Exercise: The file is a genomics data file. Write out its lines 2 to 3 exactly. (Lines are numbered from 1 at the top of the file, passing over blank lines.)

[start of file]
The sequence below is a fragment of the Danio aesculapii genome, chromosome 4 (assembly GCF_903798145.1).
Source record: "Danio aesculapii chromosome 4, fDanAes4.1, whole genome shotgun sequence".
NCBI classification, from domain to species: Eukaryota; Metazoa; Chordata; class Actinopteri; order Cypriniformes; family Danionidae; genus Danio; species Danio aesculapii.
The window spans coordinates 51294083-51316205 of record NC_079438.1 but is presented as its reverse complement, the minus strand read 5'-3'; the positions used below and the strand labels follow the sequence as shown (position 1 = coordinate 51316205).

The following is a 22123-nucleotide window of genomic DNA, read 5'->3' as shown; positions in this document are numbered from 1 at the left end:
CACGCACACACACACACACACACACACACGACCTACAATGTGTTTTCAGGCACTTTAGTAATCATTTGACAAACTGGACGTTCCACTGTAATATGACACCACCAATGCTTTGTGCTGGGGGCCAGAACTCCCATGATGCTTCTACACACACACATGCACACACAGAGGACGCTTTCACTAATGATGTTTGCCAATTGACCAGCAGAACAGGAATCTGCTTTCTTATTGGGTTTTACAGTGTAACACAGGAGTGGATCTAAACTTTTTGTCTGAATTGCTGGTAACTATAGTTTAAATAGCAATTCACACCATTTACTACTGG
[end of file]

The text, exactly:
Source record: "Danio aesculapii chromosome 4, fDanAes4.1, whole genome shotgun sequence".
NCBI classification, from domain to species: Eukaryota; Metazoa; Chordata; class Actinopteri; order Cypriniformes; family Danionidae; genus Danio; species Danio aesculapii.